By Callie Oettinger | Published: March 11, 2011
Summer 2002, I caught one stop on the Aerosmith, Run-DMC and Kid Rock tour.
It was awesome.
These three different generations of artists, with distinct sounds, were all doing their own thing, yet they figured out how to work together, to keep everything moovin’ and groovin’ with rhythm and ease—void of jarring awkward transitions.
And as individuals off the stage, they’d grown—and their art had grown with them. They were all relevant. Even Kid Rock, the youngest of the group, was already mixing things up, diving into the country and sometimes pop world, rather than allowing himself to be pegged within one genre.
I have two young kids, so Kid’s music doesn’t get played in our house that often (I’m not ready to listen to my 3- and my 7-year old sing about chilling “like Flint” and finding “a spot to pimp”), but since that concert, I’ve watched his career with fascination.
Last week, he popped up again. It went something like this:
March 2, 2011
Read MacWorld article: “Random House e-book change may pave way to iBookstore.”
E-mailed Steve, asking what this means for his books (his novels are under Random House).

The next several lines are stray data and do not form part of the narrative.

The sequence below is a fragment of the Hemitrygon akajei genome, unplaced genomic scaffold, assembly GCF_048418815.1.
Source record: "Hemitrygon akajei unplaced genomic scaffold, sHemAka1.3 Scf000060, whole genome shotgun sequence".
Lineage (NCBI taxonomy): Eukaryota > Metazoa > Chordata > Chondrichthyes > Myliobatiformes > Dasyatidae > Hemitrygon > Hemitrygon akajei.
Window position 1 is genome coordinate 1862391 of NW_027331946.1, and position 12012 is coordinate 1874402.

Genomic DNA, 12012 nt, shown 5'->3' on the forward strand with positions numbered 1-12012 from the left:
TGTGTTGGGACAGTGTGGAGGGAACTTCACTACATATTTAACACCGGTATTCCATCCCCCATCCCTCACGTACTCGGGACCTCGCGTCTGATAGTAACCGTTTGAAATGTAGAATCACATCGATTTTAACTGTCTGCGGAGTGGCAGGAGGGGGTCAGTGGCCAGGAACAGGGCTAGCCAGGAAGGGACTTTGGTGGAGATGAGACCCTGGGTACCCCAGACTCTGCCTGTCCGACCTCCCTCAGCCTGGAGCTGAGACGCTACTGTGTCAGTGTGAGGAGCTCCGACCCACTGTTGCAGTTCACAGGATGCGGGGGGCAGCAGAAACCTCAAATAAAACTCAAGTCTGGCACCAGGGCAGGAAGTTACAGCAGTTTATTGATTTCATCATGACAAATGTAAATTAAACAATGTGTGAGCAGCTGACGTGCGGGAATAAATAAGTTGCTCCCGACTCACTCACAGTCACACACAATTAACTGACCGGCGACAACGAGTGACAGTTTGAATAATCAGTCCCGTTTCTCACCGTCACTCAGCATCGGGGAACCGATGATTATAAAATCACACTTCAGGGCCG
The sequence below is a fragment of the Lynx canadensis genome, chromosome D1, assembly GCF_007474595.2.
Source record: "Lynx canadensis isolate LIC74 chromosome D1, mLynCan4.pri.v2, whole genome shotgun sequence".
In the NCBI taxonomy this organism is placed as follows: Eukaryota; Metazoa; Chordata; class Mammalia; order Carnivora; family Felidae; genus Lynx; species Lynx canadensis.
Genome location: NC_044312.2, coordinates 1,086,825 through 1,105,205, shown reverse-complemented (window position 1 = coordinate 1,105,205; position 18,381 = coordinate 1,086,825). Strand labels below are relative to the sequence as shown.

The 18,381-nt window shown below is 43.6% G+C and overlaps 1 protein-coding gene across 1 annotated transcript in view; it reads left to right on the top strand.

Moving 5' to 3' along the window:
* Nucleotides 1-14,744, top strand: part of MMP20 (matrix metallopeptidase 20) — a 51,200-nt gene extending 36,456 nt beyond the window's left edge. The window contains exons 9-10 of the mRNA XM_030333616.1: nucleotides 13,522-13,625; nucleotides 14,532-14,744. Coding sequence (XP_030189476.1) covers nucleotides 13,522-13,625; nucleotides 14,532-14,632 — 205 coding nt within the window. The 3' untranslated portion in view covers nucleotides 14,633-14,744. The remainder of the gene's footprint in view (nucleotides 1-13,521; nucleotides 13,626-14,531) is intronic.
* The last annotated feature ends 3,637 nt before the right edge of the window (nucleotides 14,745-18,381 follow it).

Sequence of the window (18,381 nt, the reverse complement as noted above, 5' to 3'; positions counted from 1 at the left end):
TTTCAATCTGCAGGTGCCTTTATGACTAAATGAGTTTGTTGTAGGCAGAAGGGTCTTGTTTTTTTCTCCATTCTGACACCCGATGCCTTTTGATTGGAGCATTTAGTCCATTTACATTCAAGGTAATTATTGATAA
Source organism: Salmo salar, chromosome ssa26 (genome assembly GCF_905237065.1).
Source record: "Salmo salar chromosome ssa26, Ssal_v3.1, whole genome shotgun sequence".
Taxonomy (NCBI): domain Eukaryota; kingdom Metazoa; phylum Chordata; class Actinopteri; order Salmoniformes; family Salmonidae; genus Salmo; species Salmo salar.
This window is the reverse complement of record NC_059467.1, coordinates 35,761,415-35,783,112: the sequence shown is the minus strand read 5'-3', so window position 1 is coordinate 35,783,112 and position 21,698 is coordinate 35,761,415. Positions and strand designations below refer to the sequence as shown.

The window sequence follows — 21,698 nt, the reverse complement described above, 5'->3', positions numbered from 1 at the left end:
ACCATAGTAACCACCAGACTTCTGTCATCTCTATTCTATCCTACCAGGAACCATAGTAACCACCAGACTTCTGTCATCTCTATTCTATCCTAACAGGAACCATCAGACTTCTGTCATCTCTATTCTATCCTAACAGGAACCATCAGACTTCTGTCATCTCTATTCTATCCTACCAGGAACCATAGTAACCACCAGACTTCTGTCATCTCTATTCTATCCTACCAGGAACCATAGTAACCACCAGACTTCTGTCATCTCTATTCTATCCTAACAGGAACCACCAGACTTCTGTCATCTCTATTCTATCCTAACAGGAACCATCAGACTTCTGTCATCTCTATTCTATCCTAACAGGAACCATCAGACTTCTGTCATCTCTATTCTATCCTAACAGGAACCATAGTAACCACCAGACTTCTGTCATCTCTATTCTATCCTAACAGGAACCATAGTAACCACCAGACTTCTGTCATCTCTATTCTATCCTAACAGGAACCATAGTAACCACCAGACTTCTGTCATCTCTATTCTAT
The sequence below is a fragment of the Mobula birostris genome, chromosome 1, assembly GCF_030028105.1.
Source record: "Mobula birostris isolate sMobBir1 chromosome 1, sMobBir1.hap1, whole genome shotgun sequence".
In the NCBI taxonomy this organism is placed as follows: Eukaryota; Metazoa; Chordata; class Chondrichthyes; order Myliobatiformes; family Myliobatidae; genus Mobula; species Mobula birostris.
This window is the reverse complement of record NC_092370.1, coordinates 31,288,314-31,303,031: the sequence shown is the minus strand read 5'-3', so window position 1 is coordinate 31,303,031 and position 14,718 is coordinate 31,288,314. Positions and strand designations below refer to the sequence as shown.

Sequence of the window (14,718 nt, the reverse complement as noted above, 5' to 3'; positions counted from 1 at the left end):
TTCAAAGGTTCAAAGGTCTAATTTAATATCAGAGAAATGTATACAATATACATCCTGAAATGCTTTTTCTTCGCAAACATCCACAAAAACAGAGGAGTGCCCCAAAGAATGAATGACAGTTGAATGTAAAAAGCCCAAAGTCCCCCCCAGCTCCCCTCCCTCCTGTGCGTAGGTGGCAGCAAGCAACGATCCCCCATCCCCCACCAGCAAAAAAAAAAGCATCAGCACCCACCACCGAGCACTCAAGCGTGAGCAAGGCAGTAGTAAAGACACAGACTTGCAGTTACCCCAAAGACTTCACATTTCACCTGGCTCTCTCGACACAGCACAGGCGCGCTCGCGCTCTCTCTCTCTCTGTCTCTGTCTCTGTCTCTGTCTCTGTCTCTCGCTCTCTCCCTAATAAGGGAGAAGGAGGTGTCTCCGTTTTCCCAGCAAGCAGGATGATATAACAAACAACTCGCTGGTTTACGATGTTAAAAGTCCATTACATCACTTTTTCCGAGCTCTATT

March 3, 2011
Seth Godin’s daily post hit my inbox.
Arrived with this message:
“The thing that makes it popular…might be precisely the thing that keeps it from working. . . . There are a hundred ways you and your organization can become more popular, earn more clicks, generate more comments . . . but is popular what you’re after?”
Opened up iTunes, to listen to music while working.
Started jonesing for Kid Rock’s “Picture” duet with Sheryl Crow.
Visited iTunes store. One Kid Rock album (which I already own). Nothing else.
Wondered why Kid Rock isn’t on iTunes.
Googled “Picture.” Found video on CMT. Listened to song while opening new Google page and searched “Kid Rock on iTunes.”
Found an article over at MTV: “Kid Rock credits Being ‘Real’ and Ignoring iTunes with Success of ‘All Summer Long.’”
Read article. Tried to turn this graph into a 140-character tweet, with a URL included: